That oneness put Hunter ahead of his contemporary ecologists, who tended to see things in terms of good nature versus evil corporation, Hart said, and it allowed him to employ media as a language to translate between individual isolation and the connected universe.
He did so by deploying “mind bombs”: dramatic images that galvanize public opinion in a way no logical argument ever could.
This combination of metaphysical connectedness and tactical media strategy is what makes Hunter’s work so important, Hart said.
Under the fluorescent lights of a research room in Robarts Library last fall, Hart sat beside an aging book trolley, its metal shelf flexing under eight bankers’ boxes.
It was the third batch of boxes he’d gone through and there were 100 boxes to go. Inside each, dog-eared file folders, newsletters and correspondence are interspersed with musings: yellowed pages of stream-of-consciousness typing sandwiched with the newspaper or magazine article that spawned the thought.
“You get one chapter of a novel in one box and … there isn’t a period at the end of the last line. And you know that there is a chapter somewhere else.”
“Bob’s work isn’t done and he’s not around to do it anymore. But I’m in a position to bring that work to light, keeping it current and creating a foundation.”
Hunter’s widow, Bobbi, has given the project her blessing. After a long period of mourning, she’s found strength in a group forming around his legacy. British filmmaker Jerry Rothwell has made a documentary from footage discovered in the basement of the Greenpeace International office in the Netherlands, which premiered at TIFF last fall.
“I was afraid that he was going to be forgotten, lost in time,” said Bobbi. “But now I’m not so sure.”
She recounts a story from Hunter’s last months, when she returned home to find him sitting on a bench in the corner of their backyard. When she approached, the typically upbeat character was in such a morose mood that they sat silently.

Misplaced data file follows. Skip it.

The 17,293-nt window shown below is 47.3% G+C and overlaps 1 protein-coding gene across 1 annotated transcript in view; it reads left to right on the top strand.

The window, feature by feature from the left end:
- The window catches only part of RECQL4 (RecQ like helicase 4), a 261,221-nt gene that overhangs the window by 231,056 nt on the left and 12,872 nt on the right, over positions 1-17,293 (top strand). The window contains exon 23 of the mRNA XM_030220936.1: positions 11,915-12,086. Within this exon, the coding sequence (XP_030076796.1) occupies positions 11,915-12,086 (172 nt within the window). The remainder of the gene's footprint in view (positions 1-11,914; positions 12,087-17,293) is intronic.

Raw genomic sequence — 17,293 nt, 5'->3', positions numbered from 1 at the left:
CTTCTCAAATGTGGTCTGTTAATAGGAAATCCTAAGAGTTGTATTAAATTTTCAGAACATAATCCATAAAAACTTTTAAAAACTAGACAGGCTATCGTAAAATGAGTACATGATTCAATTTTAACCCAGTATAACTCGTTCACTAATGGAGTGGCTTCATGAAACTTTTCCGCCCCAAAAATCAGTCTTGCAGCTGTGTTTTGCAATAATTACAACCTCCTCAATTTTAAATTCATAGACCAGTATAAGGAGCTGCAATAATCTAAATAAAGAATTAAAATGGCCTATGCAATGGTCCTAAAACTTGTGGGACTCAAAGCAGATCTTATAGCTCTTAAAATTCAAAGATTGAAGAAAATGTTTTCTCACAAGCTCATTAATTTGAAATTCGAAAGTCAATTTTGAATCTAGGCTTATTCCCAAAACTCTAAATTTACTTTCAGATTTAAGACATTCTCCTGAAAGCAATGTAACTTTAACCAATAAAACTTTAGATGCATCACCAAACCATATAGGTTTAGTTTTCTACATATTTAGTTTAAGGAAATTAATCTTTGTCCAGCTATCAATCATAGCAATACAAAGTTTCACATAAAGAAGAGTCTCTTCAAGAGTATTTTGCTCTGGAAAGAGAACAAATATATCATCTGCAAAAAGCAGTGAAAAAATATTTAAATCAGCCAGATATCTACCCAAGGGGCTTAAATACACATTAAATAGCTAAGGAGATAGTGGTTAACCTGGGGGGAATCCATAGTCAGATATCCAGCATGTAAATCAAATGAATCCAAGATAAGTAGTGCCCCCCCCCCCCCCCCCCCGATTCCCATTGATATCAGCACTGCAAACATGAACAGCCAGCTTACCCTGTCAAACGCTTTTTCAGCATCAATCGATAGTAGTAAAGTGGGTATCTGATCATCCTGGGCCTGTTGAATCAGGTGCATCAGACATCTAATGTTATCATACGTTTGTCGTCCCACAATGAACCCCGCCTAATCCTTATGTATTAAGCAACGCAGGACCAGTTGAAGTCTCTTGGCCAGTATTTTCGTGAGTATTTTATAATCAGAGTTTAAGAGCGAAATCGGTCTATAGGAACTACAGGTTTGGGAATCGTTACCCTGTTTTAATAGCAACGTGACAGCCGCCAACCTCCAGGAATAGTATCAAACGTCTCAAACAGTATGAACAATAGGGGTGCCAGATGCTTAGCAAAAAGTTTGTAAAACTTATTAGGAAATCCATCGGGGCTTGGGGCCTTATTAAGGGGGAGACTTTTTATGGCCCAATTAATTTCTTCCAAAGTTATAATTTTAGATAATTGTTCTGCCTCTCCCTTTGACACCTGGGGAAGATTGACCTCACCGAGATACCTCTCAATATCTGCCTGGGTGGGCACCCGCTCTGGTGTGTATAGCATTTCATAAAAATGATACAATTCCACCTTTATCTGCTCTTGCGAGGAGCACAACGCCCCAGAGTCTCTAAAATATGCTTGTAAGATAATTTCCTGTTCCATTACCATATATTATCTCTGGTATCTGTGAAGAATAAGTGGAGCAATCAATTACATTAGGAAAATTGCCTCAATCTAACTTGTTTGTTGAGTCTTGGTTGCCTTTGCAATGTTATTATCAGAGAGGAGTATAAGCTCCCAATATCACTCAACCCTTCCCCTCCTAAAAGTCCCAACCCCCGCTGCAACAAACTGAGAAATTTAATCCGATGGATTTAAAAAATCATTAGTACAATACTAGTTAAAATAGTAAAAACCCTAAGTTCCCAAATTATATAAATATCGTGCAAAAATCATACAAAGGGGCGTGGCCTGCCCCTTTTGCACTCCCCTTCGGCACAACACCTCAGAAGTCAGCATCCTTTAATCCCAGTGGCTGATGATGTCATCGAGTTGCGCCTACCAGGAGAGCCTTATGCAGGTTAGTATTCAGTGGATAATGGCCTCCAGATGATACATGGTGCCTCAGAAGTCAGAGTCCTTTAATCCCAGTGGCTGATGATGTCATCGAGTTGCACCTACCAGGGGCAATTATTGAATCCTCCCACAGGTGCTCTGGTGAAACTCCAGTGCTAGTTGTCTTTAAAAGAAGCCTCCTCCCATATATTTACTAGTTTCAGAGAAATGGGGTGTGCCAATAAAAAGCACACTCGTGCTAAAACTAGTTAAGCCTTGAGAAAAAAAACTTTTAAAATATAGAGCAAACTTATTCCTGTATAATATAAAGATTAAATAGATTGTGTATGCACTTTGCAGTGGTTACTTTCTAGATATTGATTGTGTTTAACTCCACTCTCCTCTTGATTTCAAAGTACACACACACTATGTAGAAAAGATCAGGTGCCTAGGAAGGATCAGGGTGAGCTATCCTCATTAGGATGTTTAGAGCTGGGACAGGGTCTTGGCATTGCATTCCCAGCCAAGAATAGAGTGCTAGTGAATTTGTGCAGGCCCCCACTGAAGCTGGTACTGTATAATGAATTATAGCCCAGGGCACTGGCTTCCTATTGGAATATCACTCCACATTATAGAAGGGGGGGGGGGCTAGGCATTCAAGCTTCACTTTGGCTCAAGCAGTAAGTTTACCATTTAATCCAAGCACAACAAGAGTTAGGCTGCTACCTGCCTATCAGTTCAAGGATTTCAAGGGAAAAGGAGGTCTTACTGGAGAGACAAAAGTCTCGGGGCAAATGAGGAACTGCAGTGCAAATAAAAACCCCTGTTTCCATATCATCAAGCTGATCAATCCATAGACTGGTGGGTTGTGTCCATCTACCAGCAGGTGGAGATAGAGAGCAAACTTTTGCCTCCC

“I don’t know if I’ve had any effect,” he finally said.
Bobbi didn’t know what to say, but finally formulated the only possible response.
“Bob, you’re never going to know. The only time that your impact is going to be known is after you’re gone.”
More than a decade later, she adds: “I said that thinking that I would know, and now I realize that I might die not knowing.”
“I think he’s going to be discovered as a great intellectual,” she said. “Sometimes it takes a couple of generations before they’re received as they should be.”
The letter that started it all:
Written in 1970, almost two years before the protest voyage that would give birth to Greenpeace, this letter announces the decision of a local committee of the Sierra Club of B.C. to launch a campaign against nuclear testing in Alaska. “These multi-megaton explosions threaten B.C. with tidal waves, earthquakes and radioactive pollution,” reads the letter, which contains the first known reference to the name “Don’t Make a Wave.”
During preparations for its protest trip, the Don’t Make a Wave Committee would end each meeting with the hippie-era salutation “peace.” After a church basement meeting, one member said, “Let’s make it a green peace,” and the organization’s new name was born. The small group of Vancouver radicals funded their first year of operations almost entirely through button sales. In 1971, they sold more than $20,000 worth of buttons, equivalent to about $125,000 today.
When Greenpeace turned its attention to saving whales in 1975, its biggest challenge was to simply find the Russian whalers in the millions of square kilometres of the Pacific Ocean. Fortunately, they had a contact at the International Whaling Commission, who covertly communicated the position of the Russian ships to them, allowing the slower protest boats to intercept their targets.
On Oct. 18, 1981, Vancouver’s mayor, Mike Harcourt, declared a citywide “Greenpeace Day” to commemorate the group’s inaugural voyage 10 years earlier. “Whatever each of us may think of them, there is no question that Greenpeace has grown into one of the largest and most influential ecological organizations across Canada and around the world,” Harcourt said.
Childhood comic book:
Long before his activism, Hunter was a budding artist keenly interested in science fiction, and he drew apocalyptic comic books containing his visions of future environmental collapse. In 1971, with the help of a Canada Council grant, he published his first and only comic, Time of the Clockmen.
While there are still scores of boxes of Hunter’s archives to be explored, so far nine unpublished books have turned up. Three of them appear to be a trilogy of Canadiana fiction about the fading of French influence in western Canada and the rise of multicultural society, starting with the first novel, Long Way to the Horizon. Thomas Hart, who is organizing and cataloguing the archive, hopes to have the works published before writing a biography based on the material he has discovered.